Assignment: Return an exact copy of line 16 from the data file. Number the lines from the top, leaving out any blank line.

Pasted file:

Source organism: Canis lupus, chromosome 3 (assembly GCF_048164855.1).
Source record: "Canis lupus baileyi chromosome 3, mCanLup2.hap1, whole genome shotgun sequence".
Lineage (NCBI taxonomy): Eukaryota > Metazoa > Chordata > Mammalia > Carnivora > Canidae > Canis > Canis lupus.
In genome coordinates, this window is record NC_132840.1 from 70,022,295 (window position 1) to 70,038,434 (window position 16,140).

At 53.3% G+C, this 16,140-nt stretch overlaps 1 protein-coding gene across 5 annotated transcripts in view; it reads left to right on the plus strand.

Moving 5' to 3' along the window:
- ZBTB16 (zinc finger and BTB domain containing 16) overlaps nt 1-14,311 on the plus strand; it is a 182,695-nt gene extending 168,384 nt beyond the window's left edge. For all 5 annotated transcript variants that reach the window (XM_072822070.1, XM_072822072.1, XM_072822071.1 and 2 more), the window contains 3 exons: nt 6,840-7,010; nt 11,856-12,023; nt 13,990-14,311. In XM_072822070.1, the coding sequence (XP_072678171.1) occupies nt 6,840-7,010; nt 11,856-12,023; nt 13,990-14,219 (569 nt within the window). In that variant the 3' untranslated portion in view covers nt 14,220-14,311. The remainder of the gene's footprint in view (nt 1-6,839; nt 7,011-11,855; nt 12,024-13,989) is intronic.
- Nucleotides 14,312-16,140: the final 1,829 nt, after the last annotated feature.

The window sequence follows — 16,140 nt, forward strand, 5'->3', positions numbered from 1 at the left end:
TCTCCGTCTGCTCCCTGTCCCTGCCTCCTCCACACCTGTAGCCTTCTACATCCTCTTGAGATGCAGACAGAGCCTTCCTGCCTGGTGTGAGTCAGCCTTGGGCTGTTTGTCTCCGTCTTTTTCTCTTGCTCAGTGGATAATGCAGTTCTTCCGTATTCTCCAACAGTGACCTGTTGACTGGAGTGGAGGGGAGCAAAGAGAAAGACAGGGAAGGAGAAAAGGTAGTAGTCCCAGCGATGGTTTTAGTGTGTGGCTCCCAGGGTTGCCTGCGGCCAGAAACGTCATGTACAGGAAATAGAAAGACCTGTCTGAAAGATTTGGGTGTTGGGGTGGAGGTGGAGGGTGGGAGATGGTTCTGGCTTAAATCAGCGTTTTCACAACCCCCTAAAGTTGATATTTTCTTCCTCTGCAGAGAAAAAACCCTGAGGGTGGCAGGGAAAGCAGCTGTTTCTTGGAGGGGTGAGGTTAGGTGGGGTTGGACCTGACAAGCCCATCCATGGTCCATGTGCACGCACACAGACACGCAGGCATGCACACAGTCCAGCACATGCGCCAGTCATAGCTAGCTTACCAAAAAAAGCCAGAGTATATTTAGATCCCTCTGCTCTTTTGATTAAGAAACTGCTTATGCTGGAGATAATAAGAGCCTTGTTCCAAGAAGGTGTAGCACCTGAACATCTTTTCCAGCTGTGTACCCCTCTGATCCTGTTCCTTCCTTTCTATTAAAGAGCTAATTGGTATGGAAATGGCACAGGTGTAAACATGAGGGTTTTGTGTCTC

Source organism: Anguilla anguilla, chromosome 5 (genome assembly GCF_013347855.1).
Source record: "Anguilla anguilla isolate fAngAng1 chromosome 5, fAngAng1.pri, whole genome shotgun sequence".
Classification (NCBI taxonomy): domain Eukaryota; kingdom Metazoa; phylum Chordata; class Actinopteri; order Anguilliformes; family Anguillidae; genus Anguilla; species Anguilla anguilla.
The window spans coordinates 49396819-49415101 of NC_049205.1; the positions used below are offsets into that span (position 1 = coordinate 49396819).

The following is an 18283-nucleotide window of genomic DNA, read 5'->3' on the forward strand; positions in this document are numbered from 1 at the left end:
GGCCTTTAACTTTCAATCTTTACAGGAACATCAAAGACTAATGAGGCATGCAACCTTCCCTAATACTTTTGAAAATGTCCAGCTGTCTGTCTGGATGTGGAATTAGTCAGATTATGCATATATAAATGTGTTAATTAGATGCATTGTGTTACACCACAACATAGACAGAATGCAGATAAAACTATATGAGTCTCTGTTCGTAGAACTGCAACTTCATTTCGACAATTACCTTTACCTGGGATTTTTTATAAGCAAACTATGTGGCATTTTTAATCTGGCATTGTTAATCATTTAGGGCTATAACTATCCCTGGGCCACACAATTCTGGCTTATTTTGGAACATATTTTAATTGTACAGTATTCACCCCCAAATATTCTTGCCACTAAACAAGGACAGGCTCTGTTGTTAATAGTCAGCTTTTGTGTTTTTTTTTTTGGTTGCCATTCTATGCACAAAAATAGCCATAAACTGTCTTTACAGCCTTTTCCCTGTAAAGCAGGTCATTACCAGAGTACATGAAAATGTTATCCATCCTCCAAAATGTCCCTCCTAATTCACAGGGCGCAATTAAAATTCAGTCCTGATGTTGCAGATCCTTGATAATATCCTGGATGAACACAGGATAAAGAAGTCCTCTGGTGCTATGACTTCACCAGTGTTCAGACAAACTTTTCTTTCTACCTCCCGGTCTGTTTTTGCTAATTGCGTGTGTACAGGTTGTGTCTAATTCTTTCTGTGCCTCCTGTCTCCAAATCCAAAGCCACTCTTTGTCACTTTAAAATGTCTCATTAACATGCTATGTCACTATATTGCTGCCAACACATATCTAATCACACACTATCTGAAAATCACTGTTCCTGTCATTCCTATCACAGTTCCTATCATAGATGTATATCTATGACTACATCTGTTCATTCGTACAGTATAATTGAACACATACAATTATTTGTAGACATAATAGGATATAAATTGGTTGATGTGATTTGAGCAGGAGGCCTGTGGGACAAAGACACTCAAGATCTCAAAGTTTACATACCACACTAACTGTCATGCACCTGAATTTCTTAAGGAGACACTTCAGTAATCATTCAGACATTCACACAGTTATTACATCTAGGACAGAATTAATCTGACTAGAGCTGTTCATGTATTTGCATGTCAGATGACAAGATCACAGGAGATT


GGCCTTTAACTTTCAATCTTTACAGGAACATCAAAGACTAATGAGGCATGCAACCTTCCCTAATACTTTTGAAAATGTCCAGCTGTCTGTCTGGATGTGGAATTAGTCAGATTATGCATATATAAATGTGTTAATTAGATGCATTGTGTTACACCACAACATAGACAGAATGCAGATAAAACTATATGAGTCTCTGTTCGTAGAACTGCAACTTCATTTCGACAATTACCTTTACCTGGGATTTTTTATAAGCAAACTATGTGGCATTTTTAATCTGGCATTGTTAATCATTTAGGGCTATAACTATCCCTGGGCCACACAATTCTGGCTTATTTTGGAACATATTTTAATTGTACAGTATTCACCCCCAAATATTCTTGCCACTAAACAAGGACAGGCTCTGTTGTTAATAGTCAGCTTTTGTGTTTTTTTTTTTGGTTGCCATTCTATGCACAAAAATAGCCATAAACTGTCTTTACAGCCTTTTCCCTGTAAAGCAGGTCATTACCAGAGTACATGAAAATGTTATCCATCCTCCAAAATGTCCCTCCTAATTCACAGGGCGCAATTAAAATTCAGTCCTGATGTTGCAGATCCTTGATAATATCCTGGATGAACACAGGATAAAGAAGTCCTCTGGTGCTATGACTTCACCAGTGTTCAGACAAACTTTTCTTTCTACCTCCCGGTCTGTTTTTGCTAATTGCGTGTGTACAGGTTGTGTCTAATTCTTTCTGTGCCTCCTGTCTCCAAATCCAAAGCCACTCTTTGTCACTTTAAAATGTCTCATTAACATGCTATGTCACTATATTGCTGCCAACACATATCTAATCACACACTATCTGAAAATCACTGTTCCTGTCATTCCTATCACAGTTCCTATCATAGATGTATATCTATGACTACATCTGTTCATTCGTACAGTATAATTGAACACATACAATTATTTGTAGACATAATAGGATATAAATTGGTTGATGTGATTTGAGCAGGAGGCCTGTGGGACAAAGACACTCAAGATCTCAAAGTTTACATACCACACTAACTGTCATGCACCTGAATTTCTTAAGGAGACACTTCAGTAATCATTCAGACATTCACACAGTTATTACATCTAGGACAGAATTAATCTGACTAGAGCTGTTCATGTATTTGCATGTCAGATGACAAGATCACAGGAGATT